The Sixth Sense (1999)

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A child psychologist who is shot by a former patient he failed to help becomes obsessed with the case of a small boy who is exhibiting similar symptoms.

Although M. Night Shyamalan’s career has taken a turn for the worse since his halcyon days, The Sixth Sense is the film he will always be remembered for. A mix of supernatural thriller and wish fulfilment fantasy, it delivers both spine tingling chills and pushes all the right emotional buttons when presenting this sensitively told tale of a small boy who is living in constant fear of the dead who seem to be stalking him. Although the famous twist in the tale is the biggest talking point, it’s amazing how well the story stands up even when you know that it’s coming; you find yourself admiring the subtlety and cleverness of the (mis)direction and the wonderful performances; particularly Haley Joel Osment’s, which considering his age at the time is frankly astonishing.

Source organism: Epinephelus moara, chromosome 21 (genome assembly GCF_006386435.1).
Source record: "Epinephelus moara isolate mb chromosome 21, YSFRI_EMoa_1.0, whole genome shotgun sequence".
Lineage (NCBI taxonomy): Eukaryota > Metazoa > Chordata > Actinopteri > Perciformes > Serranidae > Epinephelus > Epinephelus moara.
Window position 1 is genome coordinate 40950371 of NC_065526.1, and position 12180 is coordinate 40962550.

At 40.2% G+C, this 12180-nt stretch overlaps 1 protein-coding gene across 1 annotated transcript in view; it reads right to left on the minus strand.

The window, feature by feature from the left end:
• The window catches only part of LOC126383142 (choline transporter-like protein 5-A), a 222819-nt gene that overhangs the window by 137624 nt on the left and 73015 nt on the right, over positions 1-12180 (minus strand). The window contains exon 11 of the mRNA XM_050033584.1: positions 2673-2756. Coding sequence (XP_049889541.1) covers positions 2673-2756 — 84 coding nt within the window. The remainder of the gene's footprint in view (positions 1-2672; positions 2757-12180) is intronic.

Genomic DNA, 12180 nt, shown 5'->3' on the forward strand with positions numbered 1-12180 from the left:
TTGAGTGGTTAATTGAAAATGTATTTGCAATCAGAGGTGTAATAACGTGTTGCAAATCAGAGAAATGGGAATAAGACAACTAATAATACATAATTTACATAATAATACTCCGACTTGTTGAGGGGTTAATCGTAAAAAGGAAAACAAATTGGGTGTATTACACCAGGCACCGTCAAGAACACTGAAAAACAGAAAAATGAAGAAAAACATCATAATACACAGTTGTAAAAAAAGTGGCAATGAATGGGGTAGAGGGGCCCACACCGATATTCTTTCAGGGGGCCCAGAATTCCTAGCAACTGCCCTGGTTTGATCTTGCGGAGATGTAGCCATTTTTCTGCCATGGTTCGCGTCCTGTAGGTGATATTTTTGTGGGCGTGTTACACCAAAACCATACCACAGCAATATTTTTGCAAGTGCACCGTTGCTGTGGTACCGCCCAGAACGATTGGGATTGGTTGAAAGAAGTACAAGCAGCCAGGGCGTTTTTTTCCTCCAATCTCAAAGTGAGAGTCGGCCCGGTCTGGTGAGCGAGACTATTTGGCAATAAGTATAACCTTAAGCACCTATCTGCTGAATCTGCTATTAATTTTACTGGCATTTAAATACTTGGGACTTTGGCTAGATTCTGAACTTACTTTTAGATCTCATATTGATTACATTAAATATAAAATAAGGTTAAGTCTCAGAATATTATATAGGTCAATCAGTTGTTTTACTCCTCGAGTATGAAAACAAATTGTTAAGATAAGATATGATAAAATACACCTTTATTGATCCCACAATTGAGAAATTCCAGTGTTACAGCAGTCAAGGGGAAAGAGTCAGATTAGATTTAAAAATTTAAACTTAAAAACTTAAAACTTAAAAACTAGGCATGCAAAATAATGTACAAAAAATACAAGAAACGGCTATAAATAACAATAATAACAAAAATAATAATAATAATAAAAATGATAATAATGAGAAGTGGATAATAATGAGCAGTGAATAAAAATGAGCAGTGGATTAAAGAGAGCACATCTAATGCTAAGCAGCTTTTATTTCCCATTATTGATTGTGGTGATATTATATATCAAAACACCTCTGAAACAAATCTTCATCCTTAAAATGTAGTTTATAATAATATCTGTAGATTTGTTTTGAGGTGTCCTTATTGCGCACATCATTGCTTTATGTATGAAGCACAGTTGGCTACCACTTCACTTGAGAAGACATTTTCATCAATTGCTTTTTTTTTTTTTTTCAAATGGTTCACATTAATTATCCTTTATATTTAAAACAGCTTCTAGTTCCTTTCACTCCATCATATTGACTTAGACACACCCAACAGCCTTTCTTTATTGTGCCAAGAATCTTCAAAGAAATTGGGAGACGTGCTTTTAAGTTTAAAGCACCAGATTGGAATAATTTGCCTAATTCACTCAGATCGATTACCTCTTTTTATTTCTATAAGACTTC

One of the best films of its type out there and an achievement its director can be proud of despite his otherwise chequered career.

10\10

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